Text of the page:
Big Blue United

Fact or Fiction: Offseason evaluation debate

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A prospect’s ceiling is more important than his floor in evaluating potential.    
JOHN SCHMEELK: Fiction – This is a great question that isn’t asked enough. Too many people only look at a prospect’s ceiling without looking at what the worst-case scenario, or what the floor is for a player. Often times, the most important first question to ask about a player is: What do we know that he can do with some high level of certainty? Dalvin Tomlinson was a high floor player. The team was fairly certain he would be a very good run defender with a chance he could develop pass rush skills. When you consider a player’s floor, there’s a smaller chance of drafting a complete bust, even if there is a slightly smaller chance you don’t get a superstar. A player’s floor is certainly a part of the draft evaluation that isn’t talked about enough.

DAN SALOMONE: Fact – Especially when you’re talking about a top five draft pick like the Giants have this year, franchises cannot afford to miss on the P-word. Potential is the trickiest part of personnel evaluation in sports and is what makes the NFL Draft so fascinating. For the most part, you know what college players are going to be All-Stars in the NBA. In football, you could go from being the Heisman Trophy winner to just hoping to get drafted. That’s why what you know (i.e. the floor) is more important.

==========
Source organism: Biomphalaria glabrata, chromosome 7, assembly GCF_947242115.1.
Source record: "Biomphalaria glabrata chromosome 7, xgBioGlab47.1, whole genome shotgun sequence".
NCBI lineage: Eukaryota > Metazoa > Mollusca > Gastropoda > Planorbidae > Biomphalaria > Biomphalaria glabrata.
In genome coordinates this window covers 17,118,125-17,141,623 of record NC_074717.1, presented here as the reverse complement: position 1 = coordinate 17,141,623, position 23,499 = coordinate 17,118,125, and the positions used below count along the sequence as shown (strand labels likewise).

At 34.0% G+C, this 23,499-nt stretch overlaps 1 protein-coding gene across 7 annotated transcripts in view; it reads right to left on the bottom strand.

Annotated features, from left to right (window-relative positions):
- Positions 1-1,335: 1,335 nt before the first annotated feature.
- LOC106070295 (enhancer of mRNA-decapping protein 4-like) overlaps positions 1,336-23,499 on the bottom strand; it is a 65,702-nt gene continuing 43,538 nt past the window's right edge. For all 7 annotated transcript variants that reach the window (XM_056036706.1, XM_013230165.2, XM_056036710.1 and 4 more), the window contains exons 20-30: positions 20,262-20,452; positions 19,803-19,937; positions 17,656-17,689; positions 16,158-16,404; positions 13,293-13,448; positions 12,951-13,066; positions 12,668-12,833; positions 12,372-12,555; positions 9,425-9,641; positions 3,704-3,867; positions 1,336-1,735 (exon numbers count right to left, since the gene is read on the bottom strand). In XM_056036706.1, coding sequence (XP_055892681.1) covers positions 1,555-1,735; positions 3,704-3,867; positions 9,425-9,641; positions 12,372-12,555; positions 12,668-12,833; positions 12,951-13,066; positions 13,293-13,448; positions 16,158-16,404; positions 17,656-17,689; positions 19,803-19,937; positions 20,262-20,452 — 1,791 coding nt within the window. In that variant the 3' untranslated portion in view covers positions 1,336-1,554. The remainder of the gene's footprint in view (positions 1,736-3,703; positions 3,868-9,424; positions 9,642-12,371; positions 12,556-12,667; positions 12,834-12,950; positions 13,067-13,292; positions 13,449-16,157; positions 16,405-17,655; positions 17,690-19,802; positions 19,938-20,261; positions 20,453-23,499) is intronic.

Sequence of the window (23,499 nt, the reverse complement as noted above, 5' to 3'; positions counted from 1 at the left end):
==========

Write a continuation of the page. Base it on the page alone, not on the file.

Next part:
LANCE MEDOW: Fiction – The easy response here is “Fact” since a team ultimately wants a prospect to reach his ceiling, but projecting the floor correctly is more important because that represents the worst case scenario.  If your projections are off with the ceiling, it’s not the end of the world as that prospect could still end up being a very productive player. But if you make a mistake on the floor, it may be difficult to salvage the pick or get anything in return later on.  When you draft a player, you have to consider whether you can live with that decision in the event he ends up closer to his floor than his ceiling.

If you could acquire an All-Pro running back or a Pro Bowl pass rusher, you would choose the pass rusher.

JOHN SCHMEELK: – It Depends (Yes, I’m copping out): This is a loaded question because I don’t know what level of Pro Bowler the defensive end is. If the defensive end is a starter in the Pro Bowl each year — and not a third alternate injury replacement — he is much more valuable. If you’re talking about a 7-10 sack defensive end or Adrian Peterson, I’ll go with the running back. If you are talking about a top pass rusher like Khalil Mack, I will go with the pass rusher because there is far more longevity at that position. Even the best running backs might only last five to seven seasons, but a great defensive end might get to 10 to 12 years at a fairly

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